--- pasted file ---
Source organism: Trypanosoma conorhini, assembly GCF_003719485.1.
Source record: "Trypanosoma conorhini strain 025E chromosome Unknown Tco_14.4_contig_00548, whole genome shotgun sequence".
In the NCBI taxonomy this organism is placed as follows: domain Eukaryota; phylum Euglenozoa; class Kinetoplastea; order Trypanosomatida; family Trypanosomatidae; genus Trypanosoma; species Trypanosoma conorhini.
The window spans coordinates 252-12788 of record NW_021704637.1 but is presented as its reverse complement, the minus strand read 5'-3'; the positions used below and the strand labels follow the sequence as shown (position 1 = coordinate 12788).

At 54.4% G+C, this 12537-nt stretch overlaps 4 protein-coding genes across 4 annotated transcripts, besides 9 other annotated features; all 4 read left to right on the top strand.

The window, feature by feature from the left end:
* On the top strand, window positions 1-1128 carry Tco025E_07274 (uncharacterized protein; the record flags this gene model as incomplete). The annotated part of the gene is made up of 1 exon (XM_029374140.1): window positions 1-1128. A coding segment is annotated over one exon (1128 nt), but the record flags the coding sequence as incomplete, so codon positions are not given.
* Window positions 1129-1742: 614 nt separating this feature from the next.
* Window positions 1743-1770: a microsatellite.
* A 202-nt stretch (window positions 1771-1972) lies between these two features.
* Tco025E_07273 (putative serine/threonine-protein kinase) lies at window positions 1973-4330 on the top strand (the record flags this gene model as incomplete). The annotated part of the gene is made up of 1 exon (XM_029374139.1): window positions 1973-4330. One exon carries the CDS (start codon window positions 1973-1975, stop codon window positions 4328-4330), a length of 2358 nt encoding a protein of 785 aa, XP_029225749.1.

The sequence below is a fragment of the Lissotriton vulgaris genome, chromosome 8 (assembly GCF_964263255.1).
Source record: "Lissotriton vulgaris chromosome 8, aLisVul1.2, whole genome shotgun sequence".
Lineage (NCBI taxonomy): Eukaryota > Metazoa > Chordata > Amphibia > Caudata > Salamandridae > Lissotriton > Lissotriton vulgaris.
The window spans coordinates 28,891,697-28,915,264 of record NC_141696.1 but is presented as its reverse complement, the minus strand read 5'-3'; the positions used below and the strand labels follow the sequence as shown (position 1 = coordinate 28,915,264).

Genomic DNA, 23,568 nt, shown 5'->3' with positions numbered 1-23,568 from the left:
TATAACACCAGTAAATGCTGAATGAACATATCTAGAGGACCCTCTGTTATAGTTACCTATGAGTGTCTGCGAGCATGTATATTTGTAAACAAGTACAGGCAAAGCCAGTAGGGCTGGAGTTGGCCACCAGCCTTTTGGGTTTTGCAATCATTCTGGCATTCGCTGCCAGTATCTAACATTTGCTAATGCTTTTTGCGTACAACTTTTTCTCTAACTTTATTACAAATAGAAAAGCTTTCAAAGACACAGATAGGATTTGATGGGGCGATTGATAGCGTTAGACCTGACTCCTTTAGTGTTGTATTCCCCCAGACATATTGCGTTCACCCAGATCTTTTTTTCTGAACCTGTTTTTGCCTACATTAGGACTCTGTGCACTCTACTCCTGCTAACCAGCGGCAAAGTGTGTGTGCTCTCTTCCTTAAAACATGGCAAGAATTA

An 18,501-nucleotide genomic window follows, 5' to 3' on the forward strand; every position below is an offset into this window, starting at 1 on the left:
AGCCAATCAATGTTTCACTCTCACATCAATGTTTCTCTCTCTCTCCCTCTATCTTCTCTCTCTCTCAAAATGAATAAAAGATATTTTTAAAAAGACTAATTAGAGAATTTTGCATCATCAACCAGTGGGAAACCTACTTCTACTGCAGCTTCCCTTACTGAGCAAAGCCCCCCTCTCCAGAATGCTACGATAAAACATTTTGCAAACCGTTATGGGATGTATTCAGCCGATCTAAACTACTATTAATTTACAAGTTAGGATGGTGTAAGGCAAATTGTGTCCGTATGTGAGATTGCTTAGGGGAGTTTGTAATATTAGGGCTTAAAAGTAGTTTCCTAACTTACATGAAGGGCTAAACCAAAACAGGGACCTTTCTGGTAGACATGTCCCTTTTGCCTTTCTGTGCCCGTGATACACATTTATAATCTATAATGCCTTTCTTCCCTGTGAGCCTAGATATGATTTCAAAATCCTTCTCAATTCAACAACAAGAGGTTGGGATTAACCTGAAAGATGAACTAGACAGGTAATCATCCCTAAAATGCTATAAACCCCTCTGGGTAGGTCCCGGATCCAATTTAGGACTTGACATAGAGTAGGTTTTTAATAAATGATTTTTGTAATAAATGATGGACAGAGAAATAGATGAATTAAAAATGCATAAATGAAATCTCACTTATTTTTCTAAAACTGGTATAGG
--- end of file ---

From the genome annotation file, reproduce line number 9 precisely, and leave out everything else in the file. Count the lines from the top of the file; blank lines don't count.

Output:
* Window positions 1743-1770: a microsatellite.